Corrupt bootimg in Yocto kirkstone

Sorry for the overly long message, but I felt I had to fully explain and prove the source of the problem and its impact.

Short version: The “install” statement in meta-mender-core/classes/mender-bootimg.bbclass partially corrupts the bootimg sparse file. Parts of the file that should be mapped are now unmapped, making it unsuitable for use with bmaptool. Quick fix: replace “install” with “mv”.

Long version, with analysis of root cause and its impact:

I will explain what changed in Yocto and why that has an impact on meta-mender.

The dunfell release of meta-poky included coreutils 8.31. Then, the kirkstone release of meta-poky moved to coreutils 9.0. In this version of coreutils, both install and cp now have a new behavior when copying sparse files: they look for holes in sparse file differently. Using “install” on a sparse file results in a different sparse file, with more holes in it. The difference in behavior can be seen easily with a test like the one below, which is inspired by how meta-mender creates the bootimg.

# Create 50MB sparse file
dd if=/dev/zero of=test.img count=0 bs=1M seek=50
du -h test.img                   # Output : 0       test.img
# Create FAT filesystem on image
mkfs.vfat -n TEST test.img
du -h test.img                   # Output: 120K    test.img
# I am using install (GNU coreutils) 8.30 for this test
install -m 0644 test.img test_installed.img
du -h test_installed.img         # Output: 120K    test_installed.img

As you can see, the installed file has the same amount of mapped data as the source file. Now, procure a copy of coreutils 9.0 (easiest is to download/configure/make/make install a release archive of coreutils 9.0, using a non-standard prefix to prevent modifying your OS) and use install 9.0 to install the same file:

# I am using install (GNU coreutils) 9.0 for this test
~/storage/coreutils-9.0/installdir/bin/install -m 0644 test.img test_installed_90.img
du -h test_installed_90.img     # Output: 12K     test_installed_90.img

The newly installed file now has only 12kB mapped! If you then proceed to create a bmap file from each of these files, both test.img and test_installed.img will result in a bmap with 30 consecutive blocks of 4k. However, doing this on test_installed_90.img results in a bmap with only blocks 0, 13 and 25 mapped. This is bad if this image is then written to a device that initially contains random data, while writing only blocks 0, 13 and 25. You can simulate it this way:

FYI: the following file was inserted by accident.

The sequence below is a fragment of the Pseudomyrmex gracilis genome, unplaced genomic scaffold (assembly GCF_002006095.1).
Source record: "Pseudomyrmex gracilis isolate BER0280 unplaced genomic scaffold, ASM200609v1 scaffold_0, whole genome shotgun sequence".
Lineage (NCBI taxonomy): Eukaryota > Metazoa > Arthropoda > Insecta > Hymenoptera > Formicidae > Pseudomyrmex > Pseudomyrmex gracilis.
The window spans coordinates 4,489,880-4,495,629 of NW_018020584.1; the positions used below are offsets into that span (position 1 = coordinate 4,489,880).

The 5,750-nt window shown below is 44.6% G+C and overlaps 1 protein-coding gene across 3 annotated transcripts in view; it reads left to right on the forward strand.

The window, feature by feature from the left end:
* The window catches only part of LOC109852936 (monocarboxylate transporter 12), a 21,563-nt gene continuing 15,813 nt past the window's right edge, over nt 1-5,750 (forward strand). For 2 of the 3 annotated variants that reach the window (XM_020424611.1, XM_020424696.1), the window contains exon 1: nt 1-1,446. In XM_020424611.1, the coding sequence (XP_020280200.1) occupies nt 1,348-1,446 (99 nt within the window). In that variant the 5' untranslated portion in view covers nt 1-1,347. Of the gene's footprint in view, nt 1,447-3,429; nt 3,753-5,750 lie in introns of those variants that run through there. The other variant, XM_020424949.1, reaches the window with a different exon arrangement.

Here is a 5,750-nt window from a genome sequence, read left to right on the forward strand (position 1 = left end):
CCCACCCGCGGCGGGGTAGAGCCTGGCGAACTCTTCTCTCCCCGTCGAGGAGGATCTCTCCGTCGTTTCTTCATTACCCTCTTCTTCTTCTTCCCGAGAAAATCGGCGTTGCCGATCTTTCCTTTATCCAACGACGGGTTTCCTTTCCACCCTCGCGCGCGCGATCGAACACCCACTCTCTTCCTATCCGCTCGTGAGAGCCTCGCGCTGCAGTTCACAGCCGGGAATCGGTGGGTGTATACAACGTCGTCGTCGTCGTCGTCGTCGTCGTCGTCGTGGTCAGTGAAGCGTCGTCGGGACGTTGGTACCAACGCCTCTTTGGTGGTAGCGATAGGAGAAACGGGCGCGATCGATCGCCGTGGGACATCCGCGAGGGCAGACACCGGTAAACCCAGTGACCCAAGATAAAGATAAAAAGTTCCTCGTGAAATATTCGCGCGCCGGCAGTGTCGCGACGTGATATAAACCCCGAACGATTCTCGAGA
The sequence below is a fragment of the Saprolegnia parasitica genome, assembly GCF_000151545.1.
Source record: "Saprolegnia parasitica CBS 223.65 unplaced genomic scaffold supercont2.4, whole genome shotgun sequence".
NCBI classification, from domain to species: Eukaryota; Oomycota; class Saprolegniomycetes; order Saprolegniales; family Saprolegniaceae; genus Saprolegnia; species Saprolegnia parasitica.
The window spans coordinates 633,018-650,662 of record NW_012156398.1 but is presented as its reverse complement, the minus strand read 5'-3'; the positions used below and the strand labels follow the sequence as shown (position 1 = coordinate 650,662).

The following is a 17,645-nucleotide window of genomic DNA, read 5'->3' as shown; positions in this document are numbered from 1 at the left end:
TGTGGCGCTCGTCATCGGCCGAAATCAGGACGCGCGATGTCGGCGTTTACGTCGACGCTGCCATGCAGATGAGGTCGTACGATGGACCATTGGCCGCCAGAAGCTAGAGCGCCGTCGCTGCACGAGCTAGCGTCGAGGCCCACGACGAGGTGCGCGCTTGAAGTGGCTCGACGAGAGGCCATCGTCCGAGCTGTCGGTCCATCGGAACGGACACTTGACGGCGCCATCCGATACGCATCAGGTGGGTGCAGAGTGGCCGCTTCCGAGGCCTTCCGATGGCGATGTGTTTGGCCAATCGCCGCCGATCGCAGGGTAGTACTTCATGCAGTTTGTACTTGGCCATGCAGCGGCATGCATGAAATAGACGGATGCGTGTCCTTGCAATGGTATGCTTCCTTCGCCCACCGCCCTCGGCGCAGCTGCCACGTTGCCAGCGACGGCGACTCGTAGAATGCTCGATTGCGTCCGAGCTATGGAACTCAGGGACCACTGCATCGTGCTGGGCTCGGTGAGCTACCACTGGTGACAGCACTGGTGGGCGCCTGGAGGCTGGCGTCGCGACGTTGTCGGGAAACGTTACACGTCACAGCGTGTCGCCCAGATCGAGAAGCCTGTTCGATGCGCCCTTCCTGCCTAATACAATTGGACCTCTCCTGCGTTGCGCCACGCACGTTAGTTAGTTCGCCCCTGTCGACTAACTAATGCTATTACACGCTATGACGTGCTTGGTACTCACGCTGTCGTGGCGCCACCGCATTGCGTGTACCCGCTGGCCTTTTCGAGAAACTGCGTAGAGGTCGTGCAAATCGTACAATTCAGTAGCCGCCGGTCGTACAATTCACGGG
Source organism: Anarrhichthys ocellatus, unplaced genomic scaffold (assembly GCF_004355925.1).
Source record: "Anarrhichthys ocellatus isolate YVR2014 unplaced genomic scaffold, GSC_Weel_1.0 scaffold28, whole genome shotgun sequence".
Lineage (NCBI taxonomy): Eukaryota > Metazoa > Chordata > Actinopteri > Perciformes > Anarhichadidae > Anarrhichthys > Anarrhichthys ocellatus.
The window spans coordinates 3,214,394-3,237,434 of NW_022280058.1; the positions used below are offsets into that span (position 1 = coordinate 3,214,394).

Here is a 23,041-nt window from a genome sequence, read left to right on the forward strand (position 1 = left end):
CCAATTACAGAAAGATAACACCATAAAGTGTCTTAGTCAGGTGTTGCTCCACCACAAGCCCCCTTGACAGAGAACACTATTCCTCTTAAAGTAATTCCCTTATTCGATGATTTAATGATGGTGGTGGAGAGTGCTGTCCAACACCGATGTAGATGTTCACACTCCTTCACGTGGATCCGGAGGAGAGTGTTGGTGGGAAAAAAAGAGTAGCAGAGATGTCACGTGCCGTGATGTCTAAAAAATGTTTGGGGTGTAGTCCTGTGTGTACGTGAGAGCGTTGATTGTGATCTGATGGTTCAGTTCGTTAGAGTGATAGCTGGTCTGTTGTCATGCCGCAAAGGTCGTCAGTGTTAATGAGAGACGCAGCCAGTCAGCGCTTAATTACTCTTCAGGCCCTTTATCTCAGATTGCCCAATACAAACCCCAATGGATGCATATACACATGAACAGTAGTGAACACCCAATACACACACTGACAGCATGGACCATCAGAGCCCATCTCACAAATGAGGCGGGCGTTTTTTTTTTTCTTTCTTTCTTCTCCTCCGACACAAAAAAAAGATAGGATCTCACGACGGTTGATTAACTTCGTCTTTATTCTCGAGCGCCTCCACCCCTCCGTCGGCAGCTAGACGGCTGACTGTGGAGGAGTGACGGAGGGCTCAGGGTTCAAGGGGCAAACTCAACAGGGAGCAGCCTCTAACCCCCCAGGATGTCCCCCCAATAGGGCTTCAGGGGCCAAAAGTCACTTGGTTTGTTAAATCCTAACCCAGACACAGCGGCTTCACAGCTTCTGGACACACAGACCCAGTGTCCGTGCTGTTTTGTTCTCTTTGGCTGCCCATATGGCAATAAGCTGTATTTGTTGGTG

# Prepare a fake device with random data in it
dd if=/dev/random of=test_device count=50 bs=1M
# Create loop device to the fake device, for me this gives /dev/loop3
sudo losetup -f --show test_device
# Write the image to the fake device
sudo bmaptool copy --bmap test_installed_90.img.bmap test_installed_90.img /dev/loop3
# Try to mount and view the contents of your device
mkdir -p mntdir
sudo mount /dev/loop3 mntdir
# This prints a large amount of impossible directories and files + some input/output errors
ls mntdir
# Cleanup
sudo umount /dev/loop3
sudo losetup -d /dev/loop3

If you do the very same test with the original image, or with the copy that was installed using the “old” coreutils, the result is a perfectly fine and working FAT filesystem.

Why is this important for Mender? Because Mender builds the bootimg in ${WORKDIR}, then uses “install” to copy the built bootimg to ${IMGDEPLOYDIR}. This worked in dunfell, not anymore in kirkstone. I searched across meta-mender and meta-poky to see how other types of images are created (including uefiimg, in meta-mender, and ext4, in meta-poky) and every example I could find creates the image file directly in ${IMGDEPLOYDIR}, so the image doesn’t need to be moved/copied at all. I also tested, and simply issuing “mv” instead of “install” fixes the problem also. So, here are 2 possible fixes:

  • Use “mv” instead of “install”
  • Build the bootimg directly in ${IMGDEPLOYDIR}, removing the call to “install”

I am already using a patch that replaces “install” with “mv”. Let me know if you would like a PR.

NOTE: mender-dataimg.bbclass has the same issue, but I noticed that ext4 is not as weak as FAT and does not appear to be corrupt if submitted to the same type of test. Regardless, the problem exists and should still be fixed there too.

The release notes of coreutils 9.0 contain relevant information regarding the changes to cp:

It does say that cp, mv and install all have the same behavior. But I was not able to reproduce this issue with mv, only with cp and install.

Hi @hacpa,

Thank you very much for the detailed analysis and fix proposal. Yes, we would love a PR!


PR sent:

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Thanks a lot @hacpa!